Initiatives like The American Stand, which employ technological means to form and mobilise communities of involved citizens, thus bridge the gap between the virtual and physical spheres of activism. They merge the best of both worlds: promoting a community based, highly effective form of protest, and efficiently utilising the method of communication most prevalent among (Westernised) human beings in our time. Is it possible, then, that they found the ultimate cure to the ills of digital activism?
Jam No Peanut
Jam No Peanut’s upcoming EP, Microphone Misdemeanor, fuses tech and rap as combative tools of resistance. For a sample, check out a "jam-packed" (pun intended) 3-song preview with voice-note commentary on the current flow of fascism, and the future of protest.
By Mark Sabb
The idea of Digital Activism is something that has been with me since I was a child, which I try to showcase in my art. I grew up around rappers, singers, and hip hop producers who were always on the cutting edge of music-tech - from MPCs, to pro-tools, Fruity Loops, eventually becoming FL Studio. My family members were early adopters of innovation. My upbringing taught me that at its best, technology could be a tool for creativity and artistry.
If we plan on evolving past definitions of high, low-brow, outsider, folk, craft, or whatever art, the digital landscape will play a crucial part.
For FELT, the idea of Digital Activism at it’s core, is about supporting a community, with the ability to connect to others, like Screen Shot. I think it’s healthy to seek those who feel your pain, those who see themselves as outcasts. The Internet has allowed me to find my "tribe" of like-minded individuals who are seeking the same sort of community without borders and preconceived notions.
As a Black American I am familiar with the idea of my mere existence being an act of resistance, and FELT's existence is the same.
We exist because we never sought approval from museums, the commercial art world, awards, accolades, or anything that makes dope art lame in the long-term. All we seek to do is create a digital landscape where free thinkers and new age beings, who see beyond the constructs in front of us, are able to come together and prosper without judgement. The idea of "Digital Activism" is never concrete because the oppressor that we are active against is constantly changing its weapons, and sometimes, weaponising our own art.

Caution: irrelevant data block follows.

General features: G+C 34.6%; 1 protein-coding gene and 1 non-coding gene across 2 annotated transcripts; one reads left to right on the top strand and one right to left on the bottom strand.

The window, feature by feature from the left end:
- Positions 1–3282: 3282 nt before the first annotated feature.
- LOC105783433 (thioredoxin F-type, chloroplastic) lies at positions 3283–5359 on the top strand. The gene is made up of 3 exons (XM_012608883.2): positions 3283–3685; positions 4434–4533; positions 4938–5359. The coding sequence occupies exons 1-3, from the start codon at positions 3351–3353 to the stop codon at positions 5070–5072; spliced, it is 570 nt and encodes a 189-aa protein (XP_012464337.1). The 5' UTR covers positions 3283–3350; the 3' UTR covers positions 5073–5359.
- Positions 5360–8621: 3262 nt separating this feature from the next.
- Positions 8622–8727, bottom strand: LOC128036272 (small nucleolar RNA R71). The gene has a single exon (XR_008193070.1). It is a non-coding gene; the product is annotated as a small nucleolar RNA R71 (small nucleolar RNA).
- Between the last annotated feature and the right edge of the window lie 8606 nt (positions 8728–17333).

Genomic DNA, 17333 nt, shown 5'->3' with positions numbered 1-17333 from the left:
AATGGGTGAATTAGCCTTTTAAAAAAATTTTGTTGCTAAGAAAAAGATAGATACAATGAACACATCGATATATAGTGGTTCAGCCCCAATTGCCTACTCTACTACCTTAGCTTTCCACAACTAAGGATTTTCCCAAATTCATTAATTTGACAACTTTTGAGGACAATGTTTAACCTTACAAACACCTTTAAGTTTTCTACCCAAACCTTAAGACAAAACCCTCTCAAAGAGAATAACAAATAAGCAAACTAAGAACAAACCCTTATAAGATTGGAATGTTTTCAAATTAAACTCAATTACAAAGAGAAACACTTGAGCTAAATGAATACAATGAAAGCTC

Protest in the digital era has been inconsistent, perhaps even unpredictable, in its performance, effectiveness, and shape; it’s a whirl of pros and cons; an organism still somewhat undefinable to us, that constantly changes shape.
Digital activism brings with it a slew of positive developments and opportunities for social change. The Internet and social media have facilitated the fast communication of ideas and information on an international scale, ultimately enabling the circulation of a wider range of views and opinions than ever before; details regarding political initiatives, demonstrations, petitions, and rallies become known to an ever-expanding public. Government and corporate misconduct, as well as secret agendas, have been more rapidly exposed online – people of various fields and backgrounds have joined forces in their endeavours to promote change. In fact, entire worlds have merged in the digital era to form creative and thought-provoking entities that function as agents for change, fusing publishing, music, and visual art, albeit aided by technological advancements, with activism.